Captain Karl von Schenk of the Kaiser's Navy is a stereotypical German nobleman — supremely self-confident, touchy about the divisions of class and any infringement on his place. He thinks he is handsome, has a suitably manly physique, an excellent singing voice, and a facility with writing. His wartime service related in his diary is a series of triumphs over harrowing circumstances, bringing his boat back in spite of the best efforts of the Royal Navy to stop him.His one vulnerability is a young lady he meets on leave in Bruges, Belgium. Although she is the trophy girlfriend of a German colonel who could cause him much harm if he were to find out, von Schenk pursues his Zoe with Teutonic straightforwardness. And both he and the reader are entirely blind-sided by the unexpected thunderclap that puts an end to the sweet affair.Stephen King-Hall, a Royal Navy officer during the war and writing as «Etienne», penned this book as if he had simply discovered it on a surrendered submarine. In fact, some editions of the book list the author as «anonymous.» King-Hall's knowlege of naval affairs lend authority to this yarn of men that go to the sea in ships that sink… on purpose. (Summary by Mark F. Smith)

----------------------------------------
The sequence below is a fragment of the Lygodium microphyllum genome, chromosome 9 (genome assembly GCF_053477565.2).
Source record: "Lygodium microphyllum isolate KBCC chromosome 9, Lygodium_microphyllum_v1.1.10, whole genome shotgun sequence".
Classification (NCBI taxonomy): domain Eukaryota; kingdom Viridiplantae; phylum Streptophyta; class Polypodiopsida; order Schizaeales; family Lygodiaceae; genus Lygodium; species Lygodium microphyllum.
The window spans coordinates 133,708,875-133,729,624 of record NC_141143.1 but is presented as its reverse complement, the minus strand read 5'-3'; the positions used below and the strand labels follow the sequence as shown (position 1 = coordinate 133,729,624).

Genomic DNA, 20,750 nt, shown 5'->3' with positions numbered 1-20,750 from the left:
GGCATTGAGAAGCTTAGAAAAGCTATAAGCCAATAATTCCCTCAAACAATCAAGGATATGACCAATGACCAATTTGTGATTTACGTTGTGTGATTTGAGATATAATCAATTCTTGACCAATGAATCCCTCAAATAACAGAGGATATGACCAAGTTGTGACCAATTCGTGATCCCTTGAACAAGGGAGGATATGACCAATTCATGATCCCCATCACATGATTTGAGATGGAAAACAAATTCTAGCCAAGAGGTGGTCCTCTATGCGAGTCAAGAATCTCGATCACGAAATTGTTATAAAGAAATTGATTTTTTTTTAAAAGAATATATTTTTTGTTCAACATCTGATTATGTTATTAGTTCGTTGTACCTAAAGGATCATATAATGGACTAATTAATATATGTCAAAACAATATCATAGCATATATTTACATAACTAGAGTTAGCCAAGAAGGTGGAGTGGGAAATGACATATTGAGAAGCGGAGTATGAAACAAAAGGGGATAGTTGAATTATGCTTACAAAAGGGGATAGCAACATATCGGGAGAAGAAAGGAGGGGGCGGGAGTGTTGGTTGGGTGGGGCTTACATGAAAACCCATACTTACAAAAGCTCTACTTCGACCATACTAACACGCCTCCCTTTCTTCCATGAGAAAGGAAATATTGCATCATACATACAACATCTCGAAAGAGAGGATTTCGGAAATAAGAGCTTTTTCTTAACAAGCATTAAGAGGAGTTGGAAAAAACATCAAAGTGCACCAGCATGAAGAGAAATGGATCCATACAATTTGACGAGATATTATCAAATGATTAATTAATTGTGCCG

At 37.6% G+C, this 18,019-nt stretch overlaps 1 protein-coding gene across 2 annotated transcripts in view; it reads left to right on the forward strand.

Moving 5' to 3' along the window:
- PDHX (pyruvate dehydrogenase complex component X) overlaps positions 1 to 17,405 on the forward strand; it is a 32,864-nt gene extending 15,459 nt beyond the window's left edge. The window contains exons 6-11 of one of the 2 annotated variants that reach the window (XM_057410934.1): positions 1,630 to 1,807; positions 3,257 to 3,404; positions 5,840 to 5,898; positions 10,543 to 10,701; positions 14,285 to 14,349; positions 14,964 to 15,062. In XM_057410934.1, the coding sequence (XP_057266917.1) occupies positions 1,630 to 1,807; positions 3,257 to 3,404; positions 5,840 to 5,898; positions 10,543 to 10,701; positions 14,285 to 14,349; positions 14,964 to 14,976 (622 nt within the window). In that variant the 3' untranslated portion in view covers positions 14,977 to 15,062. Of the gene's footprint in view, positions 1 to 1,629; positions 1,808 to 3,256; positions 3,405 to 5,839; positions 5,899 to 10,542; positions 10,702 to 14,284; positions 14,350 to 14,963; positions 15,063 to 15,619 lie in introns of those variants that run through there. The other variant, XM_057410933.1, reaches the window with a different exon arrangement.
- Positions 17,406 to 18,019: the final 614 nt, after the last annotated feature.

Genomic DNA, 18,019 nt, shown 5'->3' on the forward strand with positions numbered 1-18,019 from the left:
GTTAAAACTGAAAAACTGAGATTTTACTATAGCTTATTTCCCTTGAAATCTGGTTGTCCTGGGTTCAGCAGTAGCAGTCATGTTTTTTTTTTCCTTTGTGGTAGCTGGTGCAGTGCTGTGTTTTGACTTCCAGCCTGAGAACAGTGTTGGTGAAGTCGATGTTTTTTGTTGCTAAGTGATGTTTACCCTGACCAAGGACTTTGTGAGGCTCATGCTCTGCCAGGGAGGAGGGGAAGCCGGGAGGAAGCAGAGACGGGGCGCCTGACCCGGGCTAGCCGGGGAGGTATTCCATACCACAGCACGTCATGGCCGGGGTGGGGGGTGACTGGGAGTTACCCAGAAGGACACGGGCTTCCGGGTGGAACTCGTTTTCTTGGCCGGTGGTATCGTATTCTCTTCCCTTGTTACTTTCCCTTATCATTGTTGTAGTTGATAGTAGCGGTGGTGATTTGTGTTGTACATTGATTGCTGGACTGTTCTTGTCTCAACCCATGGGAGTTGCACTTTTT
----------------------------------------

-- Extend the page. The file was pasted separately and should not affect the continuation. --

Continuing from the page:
By logging in, you agree to the terms and conditions.